How to harden tin? - Page 2
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  1. #21
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    Can you talk about flux for these alloys or is that not needed?

  2. #22
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    Quote Originally Posted by Rob F. View Post
    Can you talk about flux for these alloys or is that not needed?
    The molten zinc alloys will dissolve iron. The ASTM specifications limit the maximum amount of iron (0.1%), lead (.004%), cadmium(.003%), and tin((.002)% that can be present in the melt.
    If the limits are exceeded there are problems with cracking, corrosion, and casting distortion. The iron-zinc compound stays in the melt and forms hard spots in the casting.

    Other impurities such as nickel, chromium, silicon, and manganese are also limited to small amounts. These metals alloy with the aluminum in the melt and form floating solids that can be skimmed off.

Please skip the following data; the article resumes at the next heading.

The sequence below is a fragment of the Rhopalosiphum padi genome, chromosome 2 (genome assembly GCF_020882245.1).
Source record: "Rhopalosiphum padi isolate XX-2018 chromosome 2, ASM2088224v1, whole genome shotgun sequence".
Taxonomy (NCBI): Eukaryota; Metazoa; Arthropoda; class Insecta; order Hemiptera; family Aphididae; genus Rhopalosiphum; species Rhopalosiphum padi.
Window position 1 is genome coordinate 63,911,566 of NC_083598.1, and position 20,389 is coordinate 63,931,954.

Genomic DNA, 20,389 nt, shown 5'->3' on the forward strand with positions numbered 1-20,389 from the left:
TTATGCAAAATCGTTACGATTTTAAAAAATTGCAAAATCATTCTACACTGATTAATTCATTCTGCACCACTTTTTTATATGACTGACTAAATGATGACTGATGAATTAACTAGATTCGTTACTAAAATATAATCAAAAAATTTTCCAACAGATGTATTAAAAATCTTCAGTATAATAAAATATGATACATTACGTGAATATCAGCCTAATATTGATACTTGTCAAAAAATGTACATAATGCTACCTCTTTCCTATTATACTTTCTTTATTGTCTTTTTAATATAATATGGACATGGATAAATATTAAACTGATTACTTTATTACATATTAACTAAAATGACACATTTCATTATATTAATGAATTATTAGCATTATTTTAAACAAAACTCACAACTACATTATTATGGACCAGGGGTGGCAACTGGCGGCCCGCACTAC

The magnesium content needs to be controlled within a narrow range of .015 to .03 percent to control intergranular corrosion. Too much causes cracking.

    Flux is used to control some of these impurities, If used when not needed it can reduce the magnesium content below that required for a good casting.

    A foundry will have testing equipment to analyze the melt content. For home casters it would be safer to avoid using recycled zinc alloy and not use a flux. A clay or ceramic crucible will reduce iron contamination. This is important if scrap from the casting process is reused. If a cast iron mold is used, the amount of iron dissolved can be reduced by choosing a zinc alloy with a lower melting temperature. There are also ceramic paints available that can be baked on to a cast iron melting pot to reduce contamination.

    I have looked for a reference on how to artificially age the zinc casting to insure that the dimensions remain stable before machining
    This is one source: Eng_Prop_A_Mechanical Properties - Zinc Die Casting

    It looks like baking the casting for 10 hours at 220 to 300 deg F will do the job.


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